Wednesday, November 28, 2012

Alto Repadding

We stopped by Rachel's repair office here at Powell and were pretty excited to see something different -- an alto flute!  It's not every day that this instrument crosses her bench, but we lucked out, because she was in the midst of repadding the instrument.  Straubinger pads are not an option on the alto, so the Powell SonarĂ© alto uses felt pads.  Brand new felt pads have never been in the key cup, so once they are screwed into place, the skin can wrinkle a bit from the new amount of tension.  How does one solve this problem?  Well, oddly enough, it is quite similar to a wrinkled piece of clothing -- it gets ironed!  Rachel has a special "pad iron" to iron the pads.  She takes it, dips it in water, and then uses it to wet the pad skin.  She then heats the pad iron with an alcohol lamp and irons the wet pad with the heated iron.  This is repeated on every pad.  Since the pads are already wet, Rachel then clamps them to get an impression of the tone hole crown on the pad.  She lets it dry overnight with the clamps in place, and then in the morning, the impressions will be set.  The impressions help Rachel seat the pads, because she can see where they may be a little closing too lightly or too heavily on the tone hole -- and then she can shim the pads accordingly.

As usual, if your flute needs repadding, it is best to take it to a professional.  Obviously, there are many steps in the process from taking a brand new pad out of the bag to making it fit and function perfectly in the cup!

Getting ready -- pad iron is the metal device to the left of the flute.

Dipping the iron in water.

Going to wet the pad.
Heating the iron after wetting the pad.
Ironing out wrinkled pad skin with heated iron.
Clamping pads to get impressions.

Wednesday, November 14, 2012

Key Engraving

Have you been thinking about having the keys on your flute engraved?  If so, you might be wondering how much that would cost -- and when the best time to do this would be.  We recently caught up with Rachel Baker, our Powell Repair Technician, to discuss this topic.

Rachel sees many flutes cross her bench for overhauls.  She said that sending in your flute for an overhaul would be the perfect time to have keys engraved.  During the overhaul, "everything is apart," so the keys are off the flute and easily accessible individually.  She also told us that key engraving is perfectly safe -- it only involves the surface of the keys, so the keys would not be damaged in any way.  Why would one choose the engraving option?  Well, in addition to aesthetics, Rachel told us that sometimes it's helpful for flute players whose fingers tend to slip on the keys.

We've featured photos of one of our engraver's work here in this post.  He has a standard set of patterns, although Rachel says it might be possible to have a custom design if you have something special in mind.  Our engraver is flexible!  How much would this cost?  Well, engraving a full set of silver keys would cost around $1500, and engraving a full set of gold keys would cost around $2200.  So, if you are thinking about this option, it is certainly possible -- and easiest to do when you send your flute in for an overhaul.  As always, feel free to contact our repair shop if you have any questions!

Keys are removed for an overhaul -- perfect time for engraving.
Close-up on a 14K engraved key.
Close-up on a key section.
Another view of a 14K engraved key set.

Thursday, November 8, 2012

Retrofit C#

Here at Powell, we're often asked if it is possible to retrofit a C# trill to a flute that did not originally have this option.  It is possible, although it requires work to the body of the flute -- which can certainly take longer than an ordinary C.O.A. or overhaul.  So, if the body requires work, and a new tone hole is added, will it affect the scale?  Will there be any changes to response and weight?

We asked our Vice President of Production, Rob Viola, and he answered these questions for us.  Rob shared the following:

The scale of the instrument is determined by the placement of the tone holes on the tubing, so the addition of a tone hole does not change the scale unless it requires other tone holes to move.  In the case of a C# trill key, the position of the C# tone hole does not require making any adjustments to the scale.  The addition of a tone hole does change the response of the instrument by adding more resistance inside the tube and weight to the outside.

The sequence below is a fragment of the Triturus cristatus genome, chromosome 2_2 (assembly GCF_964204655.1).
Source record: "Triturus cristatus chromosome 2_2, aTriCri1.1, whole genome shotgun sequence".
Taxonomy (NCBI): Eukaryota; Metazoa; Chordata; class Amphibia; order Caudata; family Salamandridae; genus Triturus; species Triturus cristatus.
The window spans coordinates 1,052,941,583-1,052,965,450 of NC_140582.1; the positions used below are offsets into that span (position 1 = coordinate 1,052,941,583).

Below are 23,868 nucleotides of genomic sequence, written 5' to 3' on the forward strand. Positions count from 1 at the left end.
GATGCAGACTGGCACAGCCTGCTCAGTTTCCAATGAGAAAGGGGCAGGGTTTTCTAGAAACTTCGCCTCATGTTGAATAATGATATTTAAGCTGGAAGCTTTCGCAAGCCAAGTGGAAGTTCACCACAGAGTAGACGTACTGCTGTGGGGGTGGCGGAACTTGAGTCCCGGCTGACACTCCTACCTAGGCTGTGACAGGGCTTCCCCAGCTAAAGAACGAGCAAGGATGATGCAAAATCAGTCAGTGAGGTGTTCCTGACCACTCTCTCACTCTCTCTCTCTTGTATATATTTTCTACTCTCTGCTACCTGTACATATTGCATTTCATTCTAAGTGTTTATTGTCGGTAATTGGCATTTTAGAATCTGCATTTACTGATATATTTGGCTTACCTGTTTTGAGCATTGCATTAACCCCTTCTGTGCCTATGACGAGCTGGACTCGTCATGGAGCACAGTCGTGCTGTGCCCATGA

So, although it is a complex operation that could leave you without your flute for a longer period of time, it is possible.  However, any change to the body of a flute will change it's response -- as Rob mentioned above.  Understanding the changes ahead of time certainly helps -- and if you are interested in the C# trill but want to go a different route, you can always upgrade to a new flute...

*Note, the C# trill in these photos was not retrofit (we didn't have a flute with a retrofit C# in the shop to photograph...)

Thursday, November 1, 2012


We were in the flute finishing area, and the topic of "spuds" came up.  Although it may seem as if we were talking about potatoes, we were actually talking about a part of the key cup.  The "pad spud" is the part of the key cup where you secure the screw that holds the pad -- because obviously, the screw has to go into something!  This spud is a very small piece of metal as you can see from the photos below.  The spud can come loose after a while, especially on a key cup with an older solder joint.  There's actually quite a bit of tension on the spud from the screw and pad pulling against it when the flute is assembled.  If the spud comes unsoldered, the pad could then fall out.

When you send your flute to Powell for an overhaul, all pad spuds are resoldered as a precaution.  It's not good to wait until the spud is loose to have it resoldered.  With all the work that goes into an overhaul, it seems logical to make sure that these spuds are solidly in place as well.

Currently, pad spuds are part of the key cup with Powell flutes.  This started in the early 2000s -- toward the end of the 2100 series.  Powells with serial numbers 11,000 and above will have pad spuds that are part of the cup.  Our repair technician reminded us that this is a good thing because it is "one less thing to worry about!"  However, if your flute has separate spuds, and they come loose -- do not worry.  Send your flute in, and our repair technician will take apart the key and resolder the old spud (if you still have it) or replace it with a new one.  As she says, "Don't worry -- it's definitely not the end of the world!"  We were happy to hear that!

Pad spud (upside down).
Blue arrows point to pad spuds soldered in place in key cups.
New key cup with built-in pad spud